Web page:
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This production of Iphigénie en Tauride takes place in an enclosed space, a room with a wooden floor and dark wine-colored wallpaper. For Acts I and II there is a small picture up on the wall, of a sunset at sea. In Acts III and IV, the rear of the room is replaced by a section of the floor that curves up like a skateboard ramp but a little steeper. In the final scene, when Artemis has stopped the carnage and restored order, the rear section is replaced with a view of the sea – that same picture that was on the wall, but much larger.
In the center of this room at the beginning of the opera is an old-fashioned iron-framed bed with white covers. There are a lot of references to sleeping and dreaming in this opera – Iphigenia describes bad dreams at the beginning of Act I, as does Thoas. Later, Orestes’s “Le calme rentre dans mon coeur” (my heart is calm) is followed by sleep, and a dream; Iphigenia later falls asleep again too, and in Act IV, as everyone is preparing to sacrifice Orestes, the chorus of priestesses lie down in rows as if sleeping. There is a lot of emphasis put on the slippage between dreams and waking.
Indeed, emphasizing that slippage is one of the roles of the rather frightening doubles of Iphigenia and Orestes’s family (Iphigenia and Orestes themselves as well as their parents Agamemnon and Klytemnestra) that follow them around. You can see Orestes’s one in the clip above. These are not just doubles; they are people wearing enormous sinister-looking wooden heads (they look like wood, at least; can’t imagine they really are) who act out all the things that haunt Iphigenia and Orestes. They are there in dreams, and they are also there in waking moments too – occasionally the characters “really” catch sight of them and react. Via a pantomime at the very beginning of the opera, these figures fill us in on the back story – Agamemnon stabs Iphigenia, who is sitting on the bed, and her mask splits open to reveal the “real” Iphigenia, and the story can begin. Later, the mask version of Orestes stalks him and menaces Pylades as Orestes agonizes over both his past and his present situation. During Orestes’s dream in Act II, the doll family sits at a table and re-enacts the series of violent acts that led to Iphigenia and Orestes’s current situation. Iphigenia’s double doesn’t haunt her in the same way that Orestes’s one does him, but she’s costumed in white, with a great big red stab wound just under her left shoulder (the priestesses’ costumes match this). She does not feel guilty the way her brother does, but being sacrificed by your dad, or nearly so, is clearly one of those experiences that tends to stick with a person.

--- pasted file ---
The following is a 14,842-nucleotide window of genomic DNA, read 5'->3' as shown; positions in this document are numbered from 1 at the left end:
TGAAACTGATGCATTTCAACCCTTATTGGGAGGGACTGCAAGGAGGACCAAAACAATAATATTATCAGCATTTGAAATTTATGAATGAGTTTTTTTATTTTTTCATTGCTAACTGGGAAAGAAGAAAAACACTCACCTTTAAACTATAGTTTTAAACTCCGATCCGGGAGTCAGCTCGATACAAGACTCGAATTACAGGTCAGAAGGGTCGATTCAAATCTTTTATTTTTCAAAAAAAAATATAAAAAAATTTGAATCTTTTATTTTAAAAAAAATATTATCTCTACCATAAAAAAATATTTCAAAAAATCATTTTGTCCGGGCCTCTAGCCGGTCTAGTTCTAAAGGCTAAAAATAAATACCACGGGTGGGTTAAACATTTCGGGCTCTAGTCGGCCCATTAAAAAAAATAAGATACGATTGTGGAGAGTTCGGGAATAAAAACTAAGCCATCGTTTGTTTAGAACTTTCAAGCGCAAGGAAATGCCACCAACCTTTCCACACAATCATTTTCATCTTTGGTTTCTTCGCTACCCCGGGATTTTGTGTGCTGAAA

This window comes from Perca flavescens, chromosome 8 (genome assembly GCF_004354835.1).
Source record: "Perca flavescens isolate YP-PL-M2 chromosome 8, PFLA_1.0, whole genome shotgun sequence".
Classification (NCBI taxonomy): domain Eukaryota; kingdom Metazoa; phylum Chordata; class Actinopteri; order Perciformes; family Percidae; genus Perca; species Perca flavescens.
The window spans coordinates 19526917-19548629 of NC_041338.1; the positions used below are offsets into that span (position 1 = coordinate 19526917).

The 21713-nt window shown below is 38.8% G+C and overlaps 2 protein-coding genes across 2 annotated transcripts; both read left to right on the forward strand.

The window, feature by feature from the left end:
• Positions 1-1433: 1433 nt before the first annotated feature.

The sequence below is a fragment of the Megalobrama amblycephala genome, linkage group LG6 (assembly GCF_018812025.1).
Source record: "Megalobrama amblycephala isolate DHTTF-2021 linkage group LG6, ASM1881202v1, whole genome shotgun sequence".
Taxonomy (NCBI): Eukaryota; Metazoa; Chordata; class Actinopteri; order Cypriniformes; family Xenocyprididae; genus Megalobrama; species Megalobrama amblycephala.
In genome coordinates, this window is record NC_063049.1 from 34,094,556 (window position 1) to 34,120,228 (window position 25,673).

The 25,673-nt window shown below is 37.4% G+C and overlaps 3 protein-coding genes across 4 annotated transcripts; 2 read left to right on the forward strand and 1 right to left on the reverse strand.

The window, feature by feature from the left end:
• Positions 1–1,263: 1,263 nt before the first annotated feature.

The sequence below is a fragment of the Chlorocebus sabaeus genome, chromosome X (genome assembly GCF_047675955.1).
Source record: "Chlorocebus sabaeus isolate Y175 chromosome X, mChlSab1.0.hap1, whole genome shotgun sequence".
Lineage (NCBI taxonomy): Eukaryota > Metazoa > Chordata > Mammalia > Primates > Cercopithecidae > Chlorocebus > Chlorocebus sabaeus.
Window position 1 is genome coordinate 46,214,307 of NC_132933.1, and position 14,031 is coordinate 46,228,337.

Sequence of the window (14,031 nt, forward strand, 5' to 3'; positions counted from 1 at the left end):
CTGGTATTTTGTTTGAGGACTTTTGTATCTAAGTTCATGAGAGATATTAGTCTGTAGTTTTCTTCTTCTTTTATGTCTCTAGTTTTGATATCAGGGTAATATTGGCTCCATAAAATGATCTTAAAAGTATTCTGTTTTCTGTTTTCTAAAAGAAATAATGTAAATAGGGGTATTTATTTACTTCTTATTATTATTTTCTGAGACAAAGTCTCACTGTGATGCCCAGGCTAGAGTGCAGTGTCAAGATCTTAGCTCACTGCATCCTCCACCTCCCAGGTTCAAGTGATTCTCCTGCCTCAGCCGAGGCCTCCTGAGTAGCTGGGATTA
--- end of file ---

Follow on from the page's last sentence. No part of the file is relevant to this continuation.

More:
Between the red wallpaper and the white iron bed and the bobble-headed nightmare dolls and the horrific dreams and Iphigenia’s white dress with its massive blood stain on the shoulder, the impression I got from this was of a sort of vaguely Victorian claustrophobic do-not-even-think-about-the-subtext family drama. And at the every end, when Artemis/Diana is supposed to show up and fix everything, we do not see the goddess herself. The singer, Martina Janková, is offstage. Rather, what we do see is a little girl in a white dress like Iphigenia’s, who walks over to Orestes and touches his hand; she then goes to Iphigenia and touches her cheek, which seems to “wake” Iphigenia up – she looks as if she’s just snapped out of something. Both of them seem relieved by the little girl’s touch. Perhaps the return of little Iphigenia indicates that the two siblings can leave behind the memories of the bload-soaked mess they’ve been reliving over and over – they can, as the replacement of the picture with the ‘real’ vista suggests, finally leave that room?